Types of Bilateral Mistakes

A bilateral mistake of facts may be of two kinds

Types of Bilateral Mistakes

  1. Mistake as to subject matter, or
  2. Mistake as to the possibility of performance

Bilateral Mistake of facts as to subject Matter

In such mistakes, both the parties to an agreement are mistaken about the subject matter of the contract and the agreement is void. A mistake as to the subject matter may take various forms. This may relate to existence, identity, title, quantity, quality or price of the subject matter.

A brief account of all these is given below.

1. Mistake as to existence of subject matter Where both the parties at the time of making the contract believe that subject matter of the contract existences, but in reality it does not, there is a mistake and the agreement is void. For example, X agrees to sell to Y a specific cargo of goods which is on its way from abroad. But unfortunately the ship carrying the cargo cast away before the date or bargain. Neither X or Y were aware of this. Under such circumstance agreement is void.

2. Mistake as to identity Where the parties to a contract have different subject matter in their minds, i.e., one party intends to deal with one thing and the other with another contract is void there being lack of consensus ad-idem.

3. Mistake as to quantity Where both the seller and the buyer have a misunderstanding about the quantity or extent of the subject matter, this will render the contract void. For example, P inquired about the price of rifles from H suggesting that he might buy as many as fifty. On receipt of the quotation he wired, ‘Send three rifles‘. But due to the mistake of the telegraph clerk, the message transmitted to H was ‘send the rifles‘. H dispatched fifty rifles. P accepted three rifles and returned the remaining forty seven. It was held that there was no contract between the parties. However, P was liable to pay for the three rifles, there being an implied contract entered into.

4. Mistake as to quality If there is a mistake as to quality of subject matter on the part of both the parties, the contract is void. For example, A offers to buy a race horse from 8, a horse dealer. 8 accepts the offer believing it to be for a cart horse. The agreement is void.

5. Mistake as to title Sometimes, the buyer already owns the property, which a person wants to sell to’ him. But the concerned parties are not aware of the fact. In such cases the agreement is void. For example, A agreed to take a lease of a fishery from B. A was already entitled to the fishery. But neither party at the time of the transaction was aware of the true state of the title. The agreement was held to be void.

6. Mistake as to price The agreement is also void where both the parties are mistaken about the price of the subject matter. For example, A agreed to lease out his quarry to B at the rate of Re.1 per cubic feet of stone extracted, subject to a minimum rent of Rs 5,000 per month. But in agreement, the figure of rent was written as Rs 50,000 by mistake. The agreement is void ab initio.

Bilateral mistake as to the possibility of performance

When parties to a contract enter into it believing that it is capable of performance, while in fact it is not so, there is a mistake of facts as to the possibility of performance. And the contract is void on this ground, i.e., impossibility. The impossibility to perform may arise due to physical reasons or legal reasons.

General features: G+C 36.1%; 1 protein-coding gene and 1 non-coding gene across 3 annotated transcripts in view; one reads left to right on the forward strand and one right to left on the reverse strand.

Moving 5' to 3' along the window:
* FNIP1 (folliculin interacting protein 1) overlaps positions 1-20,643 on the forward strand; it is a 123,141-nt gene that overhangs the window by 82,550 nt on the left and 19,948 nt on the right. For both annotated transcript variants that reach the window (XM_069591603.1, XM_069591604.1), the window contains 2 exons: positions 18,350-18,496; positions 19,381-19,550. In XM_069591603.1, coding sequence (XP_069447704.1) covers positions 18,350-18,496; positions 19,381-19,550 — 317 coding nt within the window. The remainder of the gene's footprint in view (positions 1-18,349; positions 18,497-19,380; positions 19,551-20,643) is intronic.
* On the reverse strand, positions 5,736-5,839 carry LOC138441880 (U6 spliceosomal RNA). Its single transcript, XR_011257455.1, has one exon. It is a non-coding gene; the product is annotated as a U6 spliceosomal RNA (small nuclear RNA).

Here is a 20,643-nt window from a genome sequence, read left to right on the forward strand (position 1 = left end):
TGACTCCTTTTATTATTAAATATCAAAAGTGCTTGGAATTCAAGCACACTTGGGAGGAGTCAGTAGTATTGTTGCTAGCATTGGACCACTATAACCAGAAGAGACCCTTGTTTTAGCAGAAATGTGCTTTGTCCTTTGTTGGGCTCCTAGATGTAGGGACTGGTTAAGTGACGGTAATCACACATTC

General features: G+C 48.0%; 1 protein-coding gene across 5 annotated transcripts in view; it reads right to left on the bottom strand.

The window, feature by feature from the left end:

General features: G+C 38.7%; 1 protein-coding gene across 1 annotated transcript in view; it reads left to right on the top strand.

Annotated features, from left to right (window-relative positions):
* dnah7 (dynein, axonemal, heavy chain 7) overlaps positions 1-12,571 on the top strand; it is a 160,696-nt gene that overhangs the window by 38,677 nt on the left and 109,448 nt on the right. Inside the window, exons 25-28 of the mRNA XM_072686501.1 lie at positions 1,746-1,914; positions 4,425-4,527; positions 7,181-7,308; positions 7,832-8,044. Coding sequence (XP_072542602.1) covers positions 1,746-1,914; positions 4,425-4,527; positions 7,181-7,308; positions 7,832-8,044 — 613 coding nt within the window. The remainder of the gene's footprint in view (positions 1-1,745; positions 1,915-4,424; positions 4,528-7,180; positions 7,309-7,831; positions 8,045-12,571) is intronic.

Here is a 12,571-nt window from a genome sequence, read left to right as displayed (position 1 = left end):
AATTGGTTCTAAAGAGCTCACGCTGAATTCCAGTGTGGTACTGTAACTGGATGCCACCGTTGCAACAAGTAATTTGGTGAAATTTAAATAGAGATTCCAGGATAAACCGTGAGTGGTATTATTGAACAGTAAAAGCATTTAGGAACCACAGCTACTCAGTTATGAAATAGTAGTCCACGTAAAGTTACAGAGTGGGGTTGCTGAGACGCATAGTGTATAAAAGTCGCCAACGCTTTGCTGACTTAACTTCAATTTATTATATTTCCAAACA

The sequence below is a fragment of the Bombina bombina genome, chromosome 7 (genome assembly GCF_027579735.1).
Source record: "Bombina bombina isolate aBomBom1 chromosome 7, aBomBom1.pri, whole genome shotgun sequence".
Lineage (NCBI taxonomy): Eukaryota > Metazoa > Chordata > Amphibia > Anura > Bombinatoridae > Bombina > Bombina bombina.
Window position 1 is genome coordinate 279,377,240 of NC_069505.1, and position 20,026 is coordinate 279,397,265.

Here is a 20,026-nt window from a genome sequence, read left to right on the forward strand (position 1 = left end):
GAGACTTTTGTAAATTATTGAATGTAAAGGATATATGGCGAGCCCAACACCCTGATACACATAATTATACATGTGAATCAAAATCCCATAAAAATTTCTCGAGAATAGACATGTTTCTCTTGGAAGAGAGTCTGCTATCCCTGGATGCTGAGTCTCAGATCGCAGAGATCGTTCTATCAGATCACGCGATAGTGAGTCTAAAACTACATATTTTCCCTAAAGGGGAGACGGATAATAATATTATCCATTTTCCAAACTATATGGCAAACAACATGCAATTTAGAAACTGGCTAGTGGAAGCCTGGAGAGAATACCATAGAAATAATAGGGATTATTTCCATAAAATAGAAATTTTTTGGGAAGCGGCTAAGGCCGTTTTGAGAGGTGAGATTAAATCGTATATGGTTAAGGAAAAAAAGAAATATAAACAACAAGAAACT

For example, D entered into a contract with R to play in a concert, on a particular day, to be organized by the latter. But D could not participate in the programme due to illness on that day. The court of law held that the contract became void on account of impossibility to perform.

Leave a Reply

Recent Posts




Recent Comments


Related pages


name of indian stock exchangesales promotional strategies1us indian rupeesobservational market researchcash budgetsuncertain meaning in teluguexchange rate forecastingdifference between hire purchase and leasing ppthow to start a chit fund companyessay on black marketingwhat is meant by labour turnovermethods of venture financingmarginal absorption costingdisadvantages of marketing strategymixed economies definitionactivity based costing characteristicssms singlepointexplain caveat emptorliquid asset formulacontrolled observation advantages and disadvantagesdifference between agent and trusteeadvantages mixed economyfeatures of a perfectly competitive marketactivity based costing advantages and disadvantages exampleswhat is the meaning of perilsdays sales outstanding dsoinvestment holding definitiondifference between forwards and futuresultra vires actsrole of an underwriteradvantages of an autocratic leadership styleflexed budget formulaloan from cooperative banksmanagement diseconomiesoperating cycle accountingimpossibility of performance of contractdecentralized filing systemdifference between warranty and condition in contract lawlimitation of economic order quantitywhat is cluster sampling examplesmechanizingformula for direct materials usedtypes of partnership firmwhat are the advantages of capitalismduties of purchase officerrbi functions and workingadvantages of financial intermediariesactivity based responsibility accountingfinancial ratio analysis interpretationconglomerate merger meaningactivity based costing management accountingcash budget accountingshares and debentures meaningprocedure of winding up of a companyretail method of estimating inventorywhats a good quick ratiowto wikipediaeffects of caste system in indiaderivatives market in indialimitations of financial ratiodisadvantages of perpetual inventory systemwhat is the meaning of perilsexplain sales forecastingrights and duties of bailor and baileeturnaround ratiodefinition mergers and acquisitionsbretton woodprecis writing examplesfranchise disadvantages and advantagesfutures contract vs forward contractmeaning of requisitespetty cash accounting procedures